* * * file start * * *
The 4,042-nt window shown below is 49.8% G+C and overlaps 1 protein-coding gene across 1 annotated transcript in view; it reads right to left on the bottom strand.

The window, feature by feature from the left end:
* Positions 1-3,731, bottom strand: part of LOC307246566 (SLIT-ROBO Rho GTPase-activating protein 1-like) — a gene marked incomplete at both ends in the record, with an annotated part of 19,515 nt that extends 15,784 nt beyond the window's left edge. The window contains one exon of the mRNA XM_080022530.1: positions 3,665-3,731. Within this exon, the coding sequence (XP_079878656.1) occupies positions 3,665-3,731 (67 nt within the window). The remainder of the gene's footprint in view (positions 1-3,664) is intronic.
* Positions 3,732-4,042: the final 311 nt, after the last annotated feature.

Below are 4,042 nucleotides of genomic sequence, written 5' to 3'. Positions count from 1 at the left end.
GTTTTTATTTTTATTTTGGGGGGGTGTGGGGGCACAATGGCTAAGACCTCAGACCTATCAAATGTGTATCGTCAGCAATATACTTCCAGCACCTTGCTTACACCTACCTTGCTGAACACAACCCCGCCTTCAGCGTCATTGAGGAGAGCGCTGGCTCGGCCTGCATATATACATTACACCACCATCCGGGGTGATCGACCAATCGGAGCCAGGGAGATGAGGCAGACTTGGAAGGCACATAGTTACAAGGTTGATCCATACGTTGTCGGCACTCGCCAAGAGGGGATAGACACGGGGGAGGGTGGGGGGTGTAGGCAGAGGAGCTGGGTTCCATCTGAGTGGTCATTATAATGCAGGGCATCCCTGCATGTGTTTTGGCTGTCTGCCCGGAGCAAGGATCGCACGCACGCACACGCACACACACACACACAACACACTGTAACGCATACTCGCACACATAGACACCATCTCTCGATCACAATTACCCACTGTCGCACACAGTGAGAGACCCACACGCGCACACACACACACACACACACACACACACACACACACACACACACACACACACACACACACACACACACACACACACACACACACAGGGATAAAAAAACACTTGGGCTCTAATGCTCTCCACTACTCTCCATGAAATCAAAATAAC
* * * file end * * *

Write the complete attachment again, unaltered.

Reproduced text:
The 4,042-nt window shown below is 49.8% G+C and overlaps 1 protein-coding gene across 1 annotated transcript in view; it reads right to left on the bottom strand.

The window, feature by feature from the left end:
* Positions 1-3,731, bottom strand: part of LOC307246566 (SLIT-ROBO Rho GTPase-activating protein 1-like) — a gene marked incomplete at both ends in the record, with an annotated part of 19,515 nt that extends 15,784 nt beyond the window's left edge. The window contains one exon of the mRNA XM_080022530.1: positions 3,665-3,731. Within this exon, the coding sequence (XP_079878656.1) occupies positions 3,665-3,731 (67 nt within the window). The remainder of the gene's footprint in view (positions 1-3,664) is intronic.
* Positions 3,732-4,042: the final 311 nt, after the last annotated feature.

Below are 4,042 nucleotides of genomic sequence, written 5' to 3'. Positions count from 1 at the left end.
GTTTTTATTTTTATTTTGGGGGGGTGTGGGGGCACAATGGCTAAGACCTCAGACCTATCAAATGTGTATCGTCAGCAATATACTTCCAGCACCTTGCTTACACCTACCTTGCTGAACACAACCCCGCCTTCAGCGTCATTGAGGAGAGCGCTGGCTCGGCCTGCATATATACATTACACCACCATCCGGGGTGATCGACCAATCGGAGCCAGGGAGATGAGGCAGACTTGGAAGGCACATAGTTACAAGGTTGATCCATACGTTGTCGGCACTCGCCAAGAGGGGATAGACACGGGGGAGGGTGGGGGGTGTAGGCAGAGGAGCTGGGTTCCATCTGAGTGGTCATTATAATGCAGGGCATCCCTGCATGTGTTTTGGCTGTCTGCCCGGAGCAAGGATCGCACGCACGCACACGCACACACACACACACAACACACTGTAACGCATACTCGCACACATAGACACCATCTCTCGATCACAATTACCCACTGTCGCACACAGTGAGAGACCCACACGCGCACACACACACACACACACACACACACACACACACACACACACACACACACACACACACACACACACACACACACACACACACACAGGGATAAAAAAACACTTGGGCTCTAATGCTCTCCACTACTCTCCATGAAATCAAAATAAC